By my eyes, many of us owe an apology to the millennial generation. We have saddled them with unrealistic views on reality and played a large, if not defining role in their troubles. Perhaps we can begin to make amends by recognizing our mistakes and taking action to repair some of the harm we have caused. Perhaps by taking accountability for our roles in all this, and making positive change, we can begin to help our children grow into the adults they were meant to be.  With enough work, over a long enough period of time, we may be able to return that which we have stolen from an entire generation.

If you liked reading this you might also enjoy When a Minor Language Gaffe is Front Page News.

You may also like

3 comments

Sylvie December 10, 2016 - 4:01 pm

Well said! If only we could see this type of writing on CBC! Haha. As parent of young children we will be homeschooling on our homestead. Letting our kids ride the horses with no helmets! ? As New Brunswickers living in Alberta we love reading your blog and seeing pictures of beautifull NB. Makes us a bit homesick.

Reply
Charlotte Walker December 10, 2016 - 7:20 pm

Hi Sylvie, thanks so much for commenting. My husband is a former Albertan so I guess we have traded geographic locations with one another. We do love the scenery here. I don’t think people realize just how spectacular New Brunswick really is.

I admire parents that home school and I also I envy them for having the opportunity to do so. We wish we had started homesteading sooner so that our son could have enjoyed the benefits of this lifestyle. Our son was “life schooled” by us quite extensively but he went through the conventional school system (not without bumps). The homeschooling community is growing more widespread as more people take matters into their own hands. You will find yourself in good company when you begin that adventure.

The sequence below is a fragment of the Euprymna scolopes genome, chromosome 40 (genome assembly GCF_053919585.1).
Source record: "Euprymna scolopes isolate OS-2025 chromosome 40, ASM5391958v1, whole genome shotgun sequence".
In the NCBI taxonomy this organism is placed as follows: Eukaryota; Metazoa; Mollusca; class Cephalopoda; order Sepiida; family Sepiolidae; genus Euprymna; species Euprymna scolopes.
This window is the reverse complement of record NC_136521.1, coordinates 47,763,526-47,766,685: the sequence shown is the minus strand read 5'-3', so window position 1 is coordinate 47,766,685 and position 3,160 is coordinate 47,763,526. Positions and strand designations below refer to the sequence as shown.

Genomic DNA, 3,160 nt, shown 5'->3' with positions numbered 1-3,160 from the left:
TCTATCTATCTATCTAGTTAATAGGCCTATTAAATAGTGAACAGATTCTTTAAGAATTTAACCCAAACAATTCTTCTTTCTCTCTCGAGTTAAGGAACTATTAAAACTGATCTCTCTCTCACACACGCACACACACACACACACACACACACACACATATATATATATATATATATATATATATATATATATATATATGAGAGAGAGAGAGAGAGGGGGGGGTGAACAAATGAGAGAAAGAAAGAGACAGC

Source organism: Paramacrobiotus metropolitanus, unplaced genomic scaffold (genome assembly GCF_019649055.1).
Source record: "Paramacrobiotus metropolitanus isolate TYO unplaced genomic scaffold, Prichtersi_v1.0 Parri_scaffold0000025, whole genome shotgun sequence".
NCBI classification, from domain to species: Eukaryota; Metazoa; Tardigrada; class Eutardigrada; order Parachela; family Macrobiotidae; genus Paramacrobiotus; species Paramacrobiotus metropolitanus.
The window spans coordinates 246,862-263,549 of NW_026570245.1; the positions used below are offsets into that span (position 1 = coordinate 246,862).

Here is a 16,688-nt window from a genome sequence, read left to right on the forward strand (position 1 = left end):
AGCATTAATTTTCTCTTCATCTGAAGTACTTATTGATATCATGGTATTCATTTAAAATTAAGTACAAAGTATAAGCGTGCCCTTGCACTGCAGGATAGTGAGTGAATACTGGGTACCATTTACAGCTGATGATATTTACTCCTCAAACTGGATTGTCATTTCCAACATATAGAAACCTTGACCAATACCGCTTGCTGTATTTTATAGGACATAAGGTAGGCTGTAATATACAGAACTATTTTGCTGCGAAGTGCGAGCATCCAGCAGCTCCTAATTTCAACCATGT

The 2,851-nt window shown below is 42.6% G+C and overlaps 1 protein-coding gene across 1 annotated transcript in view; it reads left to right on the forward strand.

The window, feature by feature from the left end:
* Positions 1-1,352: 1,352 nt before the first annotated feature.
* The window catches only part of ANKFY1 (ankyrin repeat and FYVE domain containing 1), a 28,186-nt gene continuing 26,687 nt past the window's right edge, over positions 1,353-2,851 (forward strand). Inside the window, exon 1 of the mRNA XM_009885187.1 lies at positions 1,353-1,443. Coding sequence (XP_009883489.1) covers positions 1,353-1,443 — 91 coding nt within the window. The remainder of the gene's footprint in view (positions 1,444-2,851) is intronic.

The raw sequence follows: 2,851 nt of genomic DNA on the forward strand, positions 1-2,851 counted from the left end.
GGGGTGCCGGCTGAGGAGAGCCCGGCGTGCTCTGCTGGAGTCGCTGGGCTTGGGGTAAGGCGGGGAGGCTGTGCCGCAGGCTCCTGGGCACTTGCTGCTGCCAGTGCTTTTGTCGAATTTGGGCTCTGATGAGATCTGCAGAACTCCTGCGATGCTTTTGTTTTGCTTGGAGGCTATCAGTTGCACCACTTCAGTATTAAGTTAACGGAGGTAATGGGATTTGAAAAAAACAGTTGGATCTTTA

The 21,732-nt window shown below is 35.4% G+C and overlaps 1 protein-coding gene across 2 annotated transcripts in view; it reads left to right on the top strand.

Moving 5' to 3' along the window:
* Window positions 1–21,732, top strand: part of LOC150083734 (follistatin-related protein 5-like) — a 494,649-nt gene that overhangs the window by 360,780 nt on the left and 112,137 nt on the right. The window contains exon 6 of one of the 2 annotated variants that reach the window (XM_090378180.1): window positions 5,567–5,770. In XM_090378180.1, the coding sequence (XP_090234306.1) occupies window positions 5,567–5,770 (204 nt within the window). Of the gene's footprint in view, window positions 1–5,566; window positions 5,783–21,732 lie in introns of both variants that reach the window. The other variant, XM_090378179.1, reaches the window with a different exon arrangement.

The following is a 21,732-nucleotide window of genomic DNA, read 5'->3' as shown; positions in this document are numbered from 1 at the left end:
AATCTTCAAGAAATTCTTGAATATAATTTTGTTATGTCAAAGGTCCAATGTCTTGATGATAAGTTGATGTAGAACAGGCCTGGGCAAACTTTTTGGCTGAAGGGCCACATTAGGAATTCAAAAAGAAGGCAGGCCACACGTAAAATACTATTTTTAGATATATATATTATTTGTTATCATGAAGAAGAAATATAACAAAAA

Reply
Sylvie December 15, 2016 - 2:16 pm

Hi Charlotte,

Yes I agree New Brunswick is spectacular! We live in the prairie with a mountain view but I miss being so close to the forest. And gardening is a challenge up here compared to what I was used ti growing up in New Brunswick. We often think about going back home to homestead and be closer to family. Time will tell.

Home School was not something that we taught of until we started meeting families doing it and also adults that were home schooled. Then we started doing our own research and can see any other way to do it for our family. I am not sure how it is in NB but there is a big community of home school here. The communities recreational centres are offering all kinds of sport programs during the day for home school families. Also church groups and other coop programs are available. We are definitely looking forward to meeting the people in this community. I am sure we will be able to find some that are like minded.

We both went to the public schools growing up but our parents did the same by teaching us life lessons. Mind you the schools system did change a lot since we were there. In my opinion not for the better.

I am really enjoying your blog!

Reply

Leave a Comment